Home Music Ambitious Concordia students want to help your band

Ambitious Concordia students want to help your band

by Mia Pearson January 7, 2015
Ambitious Concordia students want to help your band

Two students kickstart their own companies by diving into music promotion and production industries

When a canary is brought down into a coal mine and survives, coal miners can assume that the mine is safe to work in and free of hazardous gases.The riskful behaviour of the canary is something Jason Athanase Baronette can relate to.

“I jump into things pretty head first—I always have,” he said. Baronette is the creator and owner of Yellow Bird, a music production studio located in Outremont. The 27-year-old Concordia Geography student spent the last two years building the studio from the ground up, and the final product is a musical candy store—it’s a building perfectly equipped and designed for a musician or music producer’s needs.

“Yellow Bird has two parts to it. There’s the professional recording side where my team and me do a lot of different movies, we produce albums, we manage some artists. On the other side, we work on fostering relationships with musicians. So we have a community center-style building, and we have three or four different rehearsal rooms. Bands can come in and build relationships [with] each other, have a place to practice, a nice place to record, and overall just learn.”

Walk the halls of the Yellow Bird jam space, and you’ll be greeted by two spacious jam rooms booming with the sound of local bands. Around the corner, there’s a lounge area that occasionally sees a packed box of neatly ordered empty beer bottles. Across the hall, another recording facility is the the process of being set-up.

Alec Johnson describes Yellow Bird as his second home. Johnson is the creator and owner of 93 productions.

“We specialize in artist representation and promoting them,” Johnson said. “We also do the production of concerts, shows, and various events. Recently, we decided to branch off into catering as well.” The 21-year-old Concordia Urban Studies student started 93 productions in order to help artists learn the ropes of the industry, and to help spark their musical career.

“I want to do something special … I want to be somebody that artists can rely on. Especially in the industry in general: there’s a lot lopsidedness and problems with it. 93 Productions is there to help an artist, a band, feel comfortable and grow,” he said.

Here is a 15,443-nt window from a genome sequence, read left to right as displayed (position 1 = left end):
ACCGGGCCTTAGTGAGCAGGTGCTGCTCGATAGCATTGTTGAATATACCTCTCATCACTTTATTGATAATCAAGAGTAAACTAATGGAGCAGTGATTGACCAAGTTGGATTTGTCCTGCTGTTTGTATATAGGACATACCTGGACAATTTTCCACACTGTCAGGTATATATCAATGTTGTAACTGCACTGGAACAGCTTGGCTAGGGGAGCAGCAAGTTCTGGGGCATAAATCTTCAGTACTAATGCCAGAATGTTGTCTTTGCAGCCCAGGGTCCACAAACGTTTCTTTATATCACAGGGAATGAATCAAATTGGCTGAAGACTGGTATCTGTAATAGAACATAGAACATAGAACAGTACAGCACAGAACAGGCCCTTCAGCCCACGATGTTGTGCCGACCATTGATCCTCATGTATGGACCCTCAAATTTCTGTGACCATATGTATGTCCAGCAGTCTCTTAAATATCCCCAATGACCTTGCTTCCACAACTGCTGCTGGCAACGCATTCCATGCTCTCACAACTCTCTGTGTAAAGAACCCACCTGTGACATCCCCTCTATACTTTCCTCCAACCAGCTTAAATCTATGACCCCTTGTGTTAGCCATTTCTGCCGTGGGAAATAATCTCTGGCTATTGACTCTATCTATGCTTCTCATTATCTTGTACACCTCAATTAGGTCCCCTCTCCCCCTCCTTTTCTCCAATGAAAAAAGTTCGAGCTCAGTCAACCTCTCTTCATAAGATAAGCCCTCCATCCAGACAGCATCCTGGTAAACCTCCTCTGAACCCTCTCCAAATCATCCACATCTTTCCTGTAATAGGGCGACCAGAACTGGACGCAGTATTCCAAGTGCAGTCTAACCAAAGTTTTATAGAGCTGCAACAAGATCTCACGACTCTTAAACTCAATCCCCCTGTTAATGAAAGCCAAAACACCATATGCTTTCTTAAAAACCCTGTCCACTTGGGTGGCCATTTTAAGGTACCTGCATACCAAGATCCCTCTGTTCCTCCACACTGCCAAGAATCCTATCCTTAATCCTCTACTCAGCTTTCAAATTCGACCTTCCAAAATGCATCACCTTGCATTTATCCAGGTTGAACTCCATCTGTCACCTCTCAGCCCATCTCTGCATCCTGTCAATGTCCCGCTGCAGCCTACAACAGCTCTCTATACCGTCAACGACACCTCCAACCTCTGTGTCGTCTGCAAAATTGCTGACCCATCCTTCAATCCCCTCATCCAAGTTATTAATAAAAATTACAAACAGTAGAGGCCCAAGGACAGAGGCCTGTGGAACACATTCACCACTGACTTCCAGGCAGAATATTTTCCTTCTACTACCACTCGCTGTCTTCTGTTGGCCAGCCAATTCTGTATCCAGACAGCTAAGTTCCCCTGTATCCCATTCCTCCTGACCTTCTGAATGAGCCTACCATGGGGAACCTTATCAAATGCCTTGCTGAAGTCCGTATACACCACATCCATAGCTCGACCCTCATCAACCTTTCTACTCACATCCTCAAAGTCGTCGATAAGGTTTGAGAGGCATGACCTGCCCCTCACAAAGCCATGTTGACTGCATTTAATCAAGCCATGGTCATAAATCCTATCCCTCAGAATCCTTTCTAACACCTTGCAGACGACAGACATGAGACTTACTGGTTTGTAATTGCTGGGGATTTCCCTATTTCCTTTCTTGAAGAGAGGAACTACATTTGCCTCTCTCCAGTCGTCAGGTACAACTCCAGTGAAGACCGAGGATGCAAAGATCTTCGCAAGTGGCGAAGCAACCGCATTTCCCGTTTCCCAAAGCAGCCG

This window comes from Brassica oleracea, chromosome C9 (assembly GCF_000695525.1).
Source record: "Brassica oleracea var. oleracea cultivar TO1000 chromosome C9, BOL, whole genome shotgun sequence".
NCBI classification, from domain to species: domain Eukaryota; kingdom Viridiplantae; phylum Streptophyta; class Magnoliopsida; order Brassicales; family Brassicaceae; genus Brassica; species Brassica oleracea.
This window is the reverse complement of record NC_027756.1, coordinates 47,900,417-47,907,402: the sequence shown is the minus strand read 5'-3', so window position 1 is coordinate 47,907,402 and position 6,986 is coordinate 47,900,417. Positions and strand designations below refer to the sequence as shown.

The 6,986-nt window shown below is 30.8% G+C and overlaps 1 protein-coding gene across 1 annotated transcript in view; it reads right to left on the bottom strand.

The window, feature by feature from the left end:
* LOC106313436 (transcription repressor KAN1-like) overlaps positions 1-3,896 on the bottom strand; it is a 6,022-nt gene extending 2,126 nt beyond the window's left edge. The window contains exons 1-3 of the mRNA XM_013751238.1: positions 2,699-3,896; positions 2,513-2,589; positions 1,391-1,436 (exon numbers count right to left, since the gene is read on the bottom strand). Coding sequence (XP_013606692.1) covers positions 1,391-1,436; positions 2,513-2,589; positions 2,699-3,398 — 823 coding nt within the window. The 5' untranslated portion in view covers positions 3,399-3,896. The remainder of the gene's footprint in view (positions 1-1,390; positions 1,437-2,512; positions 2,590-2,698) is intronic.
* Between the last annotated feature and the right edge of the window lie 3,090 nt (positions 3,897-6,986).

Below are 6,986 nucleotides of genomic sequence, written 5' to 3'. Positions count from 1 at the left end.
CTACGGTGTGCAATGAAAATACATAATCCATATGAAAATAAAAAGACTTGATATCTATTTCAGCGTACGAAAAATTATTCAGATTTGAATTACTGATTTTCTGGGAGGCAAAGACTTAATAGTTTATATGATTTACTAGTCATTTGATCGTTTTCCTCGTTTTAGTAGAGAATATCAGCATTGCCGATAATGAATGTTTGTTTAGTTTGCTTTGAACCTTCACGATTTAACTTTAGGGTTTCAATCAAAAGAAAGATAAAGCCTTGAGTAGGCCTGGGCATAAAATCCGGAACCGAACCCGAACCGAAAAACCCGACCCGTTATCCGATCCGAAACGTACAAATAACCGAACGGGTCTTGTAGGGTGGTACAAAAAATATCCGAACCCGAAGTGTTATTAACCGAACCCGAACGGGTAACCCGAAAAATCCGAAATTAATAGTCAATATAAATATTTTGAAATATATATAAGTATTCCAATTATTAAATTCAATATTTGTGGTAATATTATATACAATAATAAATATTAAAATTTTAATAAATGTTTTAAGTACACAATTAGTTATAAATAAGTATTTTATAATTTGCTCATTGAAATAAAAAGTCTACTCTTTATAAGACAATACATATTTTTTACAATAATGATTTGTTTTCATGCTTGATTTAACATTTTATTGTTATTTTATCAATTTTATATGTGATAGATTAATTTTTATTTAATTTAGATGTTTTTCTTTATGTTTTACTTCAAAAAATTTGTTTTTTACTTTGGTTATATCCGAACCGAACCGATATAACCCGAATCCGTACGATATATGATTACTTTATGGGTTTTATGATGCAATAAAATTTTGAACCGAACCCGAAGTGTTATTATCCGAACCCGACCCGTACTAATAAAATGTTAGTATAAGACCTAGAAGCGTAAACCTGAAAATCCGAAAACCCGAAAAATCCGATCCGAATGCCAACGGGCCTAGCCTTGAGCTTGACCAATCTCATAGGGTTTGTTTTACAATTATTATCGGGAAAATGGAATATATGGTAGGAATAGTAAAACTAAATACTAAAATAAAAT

These two ambitious Concordia students have often teamed together for artist representation and production. James Shannon, a folk/house singer/songwriter, is one of the artists whose album was recently recorded at Yellow Bird. Johnson and Baronette have developed a brotherly relationship of mutual respect; both parties’ talents complementing the other. The philosophy that surrounds both new businessmen is one of approachability, openness, and humbleness.

“Our philosophy at [93 productions] is that we treat everybody equally, we love each other like we’re family, and, when we do something, we do it well,” Johnson said.

However, both companies have encountered some bumps along the way that had the creators doubting whether or not they could proceed. Baronette had to rebuild the studio after experiencing two floods—gushing water being a fatal blow to a lot of expensive recording equipment and space. Johnson continues to knock heads with competing music promotion companies, but remains assured in his abilities and grounded in his philosophy.

“There’s a lack of resources for artists in Montreal … also at the same time it’s a really popping industry,” Johnson said. “We have bands on our radar that are coming up left right and center. I just think somebody needs to take the time to foster them and to teach them the ropes in order for them to able to accelerate. Montreal can be—and I think will be one day—a huge music hub.”

Yellow Bird is certainly a new resource that could be put to good use by bands of any genre. Baronette explained that “in Montreal, you’ve got two different stratifications: you’ve got the really not well run and not well-supplied studios and then you’ve got your really expensive recording studios– I wanted to hit that middle ground so that people who didn’t have a million dollars could come and record in a nice place, and that higher-end clients could also come in, and their needs would still be fulfilled,” he said.

Baronette spent a year on the road, working sound for big names like Akon and Mac Miller. Having played music since the age of 14, Baronette shared how his experience working with bands led him to learn how to work audio equipment. “I fell into this sort of by accident … somebody needed to work the PA system during rehearsal and somebody had to do it at the show. Somebody had to organize the shows… I ended up taking on those jobs. All these little fasets I was doing—because we couldn’t afford someone to do it—now I do them all as a business.”

The two music enthusiasts will be hosting an event entitled Encore on Jan. 10 at O Patro Vys. The event is the album launch for James Shannon, and it will be catered by 93 Productions.

 

For more information on 93 Productions, visit 93productions.com
For more information on Yellow Bird, visit yellowbirdaudio.com

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